Uni mastectomy with axillary (underarm) lymph node dissection.
They did it "outpatient" style, where I got to go home the same day after nurses assured I was awake enough after anesthesia wore off and there were no complications. Since I had an empty stomach, the usual nausea effects weren't bad. They'd also given me anti-nausea meds. I couldn't go home to my boat, but stayed at mom's. She helped me with the attached surgical drain (it has to be emptied twice daily). I was surprised that there was little pain. For the first two days, I felt sore and tender in that area.
There are inner stitches of the dissolving kind and outer titanium metal stitches. The metal has shown to see faster healing and the skin doesn't stick; it doesn't hurt when they're removed. It just looks creepy and there is a psychological aversion many have about metal "staples" clamped in their skin. I think it's gross and badass at the same time. They don't hurt unless I push on them. The stitch area and the spot where the drain tube enters the skin are kept slathered with antibiotic goo and the doc gave me antibiotics to take.
This is Day 3 after surgery. I had to wear a compression garment. It was tight and uncomfortable. Had two days of insomnia, a common effect after surgery. Gah!
Here is a close up of the single drain tube and bulb the doc installs during the surgery. This is so the lymph fluid has a place to go. The body's tissues have been cut and disturbed so the normal flow of lymph is screwed up for a bit. Instead of letting it accumulate and inflame the surgical site, the fluid is given the chance to drain.
The amount of time one is stuck with this yukky but necessary thing varies. Despite being active and drinking tons of fluid (and sneaking the occasional beer), there was very little fluid to empty daily. My clinic's standard is to check it at day ten and remove it if the fluid amount is below a certain volume.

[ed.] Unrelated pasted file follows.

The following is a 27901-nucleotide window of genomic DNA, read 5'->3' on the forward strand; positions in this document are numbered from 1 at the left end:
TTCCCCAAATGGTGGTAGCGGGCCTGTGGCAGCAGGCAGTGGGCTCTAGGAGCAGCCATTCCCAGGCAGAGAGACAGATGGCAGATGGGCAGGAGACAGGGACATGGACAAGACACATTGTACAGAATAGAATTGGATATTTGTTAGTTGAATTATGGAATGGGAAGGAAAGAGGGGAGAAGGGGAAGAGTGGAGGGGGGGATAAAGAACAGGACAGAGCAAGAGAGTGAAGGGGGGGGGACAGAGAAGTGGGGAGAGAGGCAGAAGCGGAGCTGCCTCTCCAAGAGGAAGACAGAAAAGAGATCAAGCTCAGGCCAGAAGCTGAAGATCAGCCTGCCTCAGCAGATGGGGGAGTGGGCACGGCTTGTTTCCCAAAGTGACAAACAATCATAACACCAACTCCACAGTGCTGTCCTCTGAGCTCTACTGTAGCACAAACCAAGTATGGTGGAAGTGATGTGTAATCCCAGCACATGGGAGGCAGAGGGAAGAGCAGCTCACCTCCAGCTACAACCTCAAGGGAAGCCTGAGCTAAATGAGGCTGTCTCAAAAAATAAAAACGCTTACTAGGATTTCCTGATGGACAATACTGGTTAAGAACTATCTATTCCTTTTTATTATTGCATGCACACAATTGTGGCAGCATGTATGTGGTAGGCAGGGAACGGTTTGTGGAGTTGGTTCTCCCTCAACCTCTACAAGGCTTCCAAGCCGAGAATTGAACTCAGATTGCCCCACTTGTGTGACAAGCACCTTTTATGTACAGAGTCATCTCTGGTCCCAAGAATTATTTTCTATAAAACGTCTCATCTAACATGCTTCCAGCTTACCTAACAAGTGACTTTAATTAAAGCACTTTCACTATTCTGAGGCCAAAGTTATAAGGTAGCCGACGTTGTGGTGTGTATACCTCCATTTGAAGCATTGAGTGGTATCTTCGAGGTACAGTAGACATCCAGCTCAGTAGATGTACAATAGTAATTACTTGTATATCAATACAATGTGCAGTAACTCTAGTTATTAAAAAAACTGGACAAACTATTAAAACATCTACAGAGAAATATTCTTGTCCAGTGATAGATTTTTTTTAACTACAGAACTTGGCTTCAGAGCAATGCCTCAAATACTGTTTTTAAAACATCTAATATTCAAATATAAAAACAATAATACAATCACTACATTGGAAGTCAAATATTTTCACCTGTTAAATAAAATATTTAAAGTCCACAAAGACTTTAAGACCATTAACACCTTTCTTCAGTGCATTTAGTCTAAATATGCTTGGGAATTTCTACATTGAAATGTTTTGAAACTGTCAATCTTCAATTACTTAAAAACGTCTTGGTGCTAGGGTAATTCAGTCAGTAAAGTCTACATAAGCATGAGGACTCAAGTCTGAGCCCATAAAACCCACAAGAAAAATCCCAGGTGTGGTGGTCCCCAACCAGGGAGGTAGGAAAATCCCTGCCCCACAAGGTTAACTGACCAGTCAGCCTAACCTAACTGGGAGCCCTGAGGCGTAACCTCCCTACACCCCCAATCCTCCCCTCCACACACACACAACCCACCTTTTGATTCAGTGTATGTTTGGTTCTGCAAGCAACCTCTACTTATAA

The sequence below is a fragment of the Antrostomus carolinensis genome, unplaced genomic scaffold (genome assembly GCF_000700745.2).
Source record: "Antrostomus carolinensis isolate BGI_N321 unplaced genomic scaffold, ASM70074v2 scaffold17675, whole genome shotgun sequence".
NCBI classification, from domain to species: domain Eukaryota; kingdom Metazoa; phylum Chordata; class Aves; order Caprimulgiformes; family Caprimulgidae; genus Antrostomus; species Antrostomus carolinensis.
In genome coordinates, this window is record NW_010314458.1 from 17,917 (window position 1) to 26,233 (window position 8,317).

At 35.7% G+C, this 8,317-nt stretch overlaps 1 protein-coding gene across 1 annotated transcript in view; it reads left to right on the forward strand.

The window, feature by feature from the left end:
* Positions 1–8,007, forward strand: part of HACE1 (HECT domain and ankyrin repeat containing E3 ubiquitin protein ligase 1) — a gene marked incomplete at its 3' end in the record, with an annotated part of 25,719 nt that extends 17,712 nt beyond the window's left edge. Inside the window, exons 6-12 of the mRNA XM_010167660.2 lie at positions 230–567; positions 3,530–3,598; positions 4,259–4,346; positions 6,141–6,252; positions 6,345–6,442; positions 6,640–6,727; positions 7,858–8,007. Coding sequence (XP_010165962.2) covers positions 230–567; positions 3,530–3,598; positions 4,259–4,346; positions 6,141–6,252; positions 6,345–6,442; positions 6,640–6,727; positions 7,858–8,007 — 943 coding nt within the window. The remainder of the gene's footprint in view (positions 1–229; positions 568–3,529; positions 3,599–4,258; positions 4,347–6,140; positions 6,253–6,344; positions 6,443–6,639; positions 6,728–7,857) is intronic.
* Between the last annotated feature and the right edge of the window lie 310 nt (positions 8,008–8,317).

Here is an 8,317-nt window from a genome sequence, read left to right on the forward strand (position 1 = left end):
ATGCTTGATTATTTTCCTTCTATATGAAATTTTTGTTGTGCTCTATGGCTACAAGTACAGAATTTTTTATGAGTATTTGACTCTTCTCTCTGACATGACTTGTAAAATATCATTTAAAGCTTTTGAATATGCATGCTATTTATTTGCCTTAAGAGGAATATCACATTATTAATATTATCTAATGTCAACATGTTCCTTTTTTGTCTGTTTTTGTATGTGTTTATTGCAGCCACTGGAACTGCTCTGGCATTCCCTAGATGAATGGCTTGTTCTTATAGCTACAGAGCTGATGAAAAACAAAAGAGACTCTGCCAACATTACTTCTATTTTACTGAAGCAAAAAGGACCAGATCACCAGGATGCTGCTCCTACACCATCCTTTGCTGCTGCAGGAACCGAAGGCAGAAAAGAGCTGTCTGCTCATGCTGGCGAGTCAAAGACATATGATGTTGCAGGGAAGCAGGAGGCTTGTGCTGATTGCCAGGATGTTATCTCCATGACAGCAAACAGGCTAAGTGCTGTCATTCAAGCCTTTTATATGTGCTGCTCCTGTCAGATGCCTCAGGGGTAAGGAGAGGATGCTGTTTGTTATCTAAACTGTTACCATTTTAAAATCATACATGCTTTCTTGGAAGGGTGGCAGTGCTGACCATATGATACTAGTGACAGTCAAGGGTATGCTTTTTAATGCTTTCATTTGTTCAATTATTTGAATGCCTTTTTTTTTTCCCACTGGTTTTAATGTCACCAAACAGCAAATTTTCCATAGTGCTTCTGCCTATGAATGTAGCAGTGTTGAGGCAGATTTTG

The drain tube is in the skin a few inches below the underarm. For the most part, I don't feel it unless I mess with it. Early on, there were occasional twinges and pinching feelings. After a few days, it itched once and a while. I could feel it there and was eager to get it out and have that irritated area of skin heal. It does hurt if it's tugged on (so, duh, no tugging!)
Day 3. I had to peek under the wrapping. It was soooo tight I couldn't take a deep breath. Oh uck, no more boob on that side.
Day 3, Peeking under the wrap. Oh...wow.... Sorry I did!!
Day 7. Getting Active Again!
The surgeon really knows his thing and did such a fabulous job that I'm healing well. I was released to go back to work today, light duty stuff, and no heavy lifting over ten pounds. And no golf, but I don't know how to play golf so I'm not disappointed. Got the green light to resume normal activity within limits. The surgical drain is hidden under my shirt and the wrapping protects the stitch area and keeps it clean.
A nature walk with Neil was the perfect medicine. Mild exercise helps with healing and keeps the body healthy. Didn't have the usual stamina, but a gradual increase in activity will help. It will also be better once that drain system is out and the stitch area heals. The trick is to not over stress that spot until the skin really mends. This takes many weeks I hear.
Day 9 post surgery, had another follow up appointment with the surgeon and his really cool nurse. I got lucky since healing was going well, so the nurse removed the drain and bulb. OH!! What a bizarre, painful sensation having that long bit if rubber tubing pulled out from under my skin. The burning feeling abated after a few hours. Half of my titanium metal stitches were removed and the nurse used a special tool. Removal didnt hurt, but there were a few mild twinges when legs of a couple of the staples pushed the skin. It was nothing like removing the drain!
Two weeks after surgery. Area is sore but not painful. Each day I can raise my right arm a little higher...
Five weeks: Have full range of motion, but still have to mind the internal stitches. They don't hurt, but I can feel them if I reach behind me.